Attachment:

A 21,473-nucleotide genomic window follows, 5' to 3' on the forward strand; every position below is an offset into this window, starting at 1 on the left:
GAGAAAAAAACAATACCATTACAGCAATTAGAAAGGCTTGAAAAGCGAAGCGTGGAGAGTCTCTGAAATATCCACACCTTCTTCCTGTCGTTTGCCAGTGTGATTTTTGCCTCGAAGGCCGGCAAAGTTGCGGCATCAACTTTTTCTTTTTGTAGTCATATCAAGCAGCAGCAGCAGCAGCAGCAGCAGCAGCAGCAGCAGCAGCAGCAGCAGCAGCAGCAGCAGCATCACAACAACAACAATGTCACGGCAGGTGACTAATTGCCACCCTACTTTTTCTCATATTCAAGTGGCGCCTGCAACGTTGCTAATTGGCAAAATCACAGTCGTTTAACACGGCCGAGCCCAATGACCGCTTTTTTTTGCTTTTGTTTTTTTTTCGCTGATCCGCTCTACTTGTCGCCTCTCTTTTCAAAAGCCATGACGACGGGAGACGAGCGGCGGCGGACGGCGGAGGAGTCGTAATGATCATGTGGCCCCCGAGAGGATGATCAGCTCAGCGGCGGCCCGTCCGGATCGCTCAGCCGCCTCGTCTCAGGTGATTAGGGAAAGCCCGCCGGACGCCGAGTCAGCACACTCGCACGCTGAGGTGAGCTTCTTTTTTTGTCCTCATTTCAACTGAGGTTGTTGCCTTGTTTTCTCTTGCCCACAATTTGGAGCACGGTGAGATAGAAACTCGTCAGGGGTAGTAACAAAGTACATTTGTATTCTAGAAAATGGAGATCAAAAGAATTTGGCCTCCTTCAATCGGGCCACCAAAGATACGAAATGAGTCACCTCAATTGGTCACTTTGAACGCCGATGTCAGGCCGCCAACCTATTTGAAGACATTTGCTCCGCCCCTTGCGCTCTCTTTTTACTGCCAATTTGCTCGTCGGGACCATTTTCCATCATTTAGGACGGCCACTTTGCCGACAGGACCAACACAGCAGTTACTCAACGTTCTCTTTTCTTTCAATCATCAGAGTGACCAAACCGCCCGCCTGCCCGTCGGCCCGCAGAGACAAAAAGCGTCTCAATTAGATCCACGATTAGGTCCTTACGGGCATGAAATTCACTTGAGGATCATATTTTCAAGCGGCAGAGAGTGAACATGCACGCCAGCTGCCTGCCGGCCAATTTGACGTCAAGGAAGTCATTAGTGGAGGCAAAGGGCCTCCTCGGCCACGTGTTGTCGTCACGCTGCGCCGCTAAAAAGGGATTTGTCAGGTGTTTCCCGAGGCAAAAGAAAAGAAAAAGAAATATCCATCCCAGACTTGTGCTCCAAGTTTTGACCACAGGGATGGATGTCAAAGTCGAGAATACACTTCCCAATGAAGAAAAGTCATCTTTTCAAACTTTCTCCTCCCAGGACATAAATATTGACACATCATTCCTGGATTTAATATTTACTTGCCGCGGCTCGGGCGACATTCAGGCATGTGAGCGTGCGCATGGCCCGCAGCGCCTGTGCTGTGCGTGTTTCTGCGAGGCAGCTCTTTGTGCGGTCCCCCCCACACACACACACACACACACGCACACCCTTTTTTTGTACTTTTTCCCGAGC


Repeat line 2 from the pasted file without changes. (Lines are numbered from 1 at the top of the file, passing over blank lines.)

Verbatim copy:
GAGAAAAAAACAATACCATTACAGCAATTAGAAAGGCTTGAAAAGCGAAGCGTGGAGAGTCTCTGAAATATCCACACCTTCTTCCTGTCGTTTGCCAGTGTGATTTTTGCCTCGAAGGCCGGCAAAGTTGCGGCATCAACTTTTTCTTTTTGTAGTCATATCAAGCAGCAGCAGCAGCAGCAGCAGCAGCAGCAGCAGCAGCAGCAGCAGCAGCAGCAGCAGCAGCATCACAACAACAACAATGTCACGGCAGGTGACTAATTGCCACCCTACTTTTTCTCATATTCAAGTGGCGCCTGCAACGTTGCTAATTGGCAAAATCACAGTCGTTTAACACGGCCGAGCCCAATGACCGCTTTTTTTTGCTTTTGTTTTTTTTTCGCTGATCCGCTCTACTTGTCGCCTCTCTTTTCAAAAGCCATGACGACGGGAGACGAGCGGCGGCGGACGGCGGAGGAGTCGTAATGATCATGTGGCCCCCGAGAGGATGATCAGCTCAGCGGCGGCCCGTCCGGATCGCTCAGCCGCCTCGTCTCAGGTGATTAGGGAAAGCCCGCCGGACGCCGAGTCAGCACACTCGCACGCTGAGGTGAGCTTCTTTTTTTGTCCTCATTTCAACTGAGGTTGTTGCCTTGTTTTCTCTTGCCCACAATTTGGAGCACGGTGAGATAGAAACTCGTCAGGGGTAGTAACAAAGTACATTTGTATTCTAGAAAATGGAGATCAAAAGAATTTGGCCTCCTTCAATCGGGCCACCAAAGATACGAAATGAGTCACCTCAATTGGTCACTTTGAACGCCGATGTCAGGCCGCCAACCTATTTGAAGACATTTGCTCCGCCCCTTGCGCTCTCTTTTTACTGCCAATTTGCTCGTCGGGACCATTTTCCATCATTTAGGACGGCCACTTTGCCGACAGGACCAACACAGCAGTTACTCAACGTTCTCTTTTCTTTCAATCATCAGAGTGACCAAACCGCCCGCCTGCCCGTCGGCCCGCAGAGACAAAAAGCGTCTCAATTAGATCCACGATTAGGTCCTTACGGGCATGAAATTCACTTGAGGATCATATTTTCAAGCGGCAGAGAGTGAACATGCACGCCAGCTGCCTGCCGGCCAATTTGACGTCAAGGAAGTCATTAGTGGAGGCAAAGGGCCTCCTCGGCCACGTGTTGTCGTCACGCTGCGCCGCTAAAAAGGGATTTGTCAGGTGTTTCCCGAGGCAAAAGAAAAGAAAAAGAAATATCCATCCCAGACTTGTGCTCCAAGTTTTGACCACAGGGATGGATGTCAAAGTCGAGAATACACTTCCCAATGAAGAAAAGTCATCTTTTCAAACTTTCTCCTCCCAGGACATAAATATTGACACATCATTCCTGGATTTAATATTTACTTGCCGCGGCTCGGGCGACATTCAGGCATGTGAGCGTGCGCATGGCCCGCAGCGCCTGTGCTGTGCGTGTTTCTGCGAGGCAGCTCTTTGTGCGGTCCCCCCCACACACACACACACACACACGCACACCCTTTTTTTGTACTTTTTCCCGAGC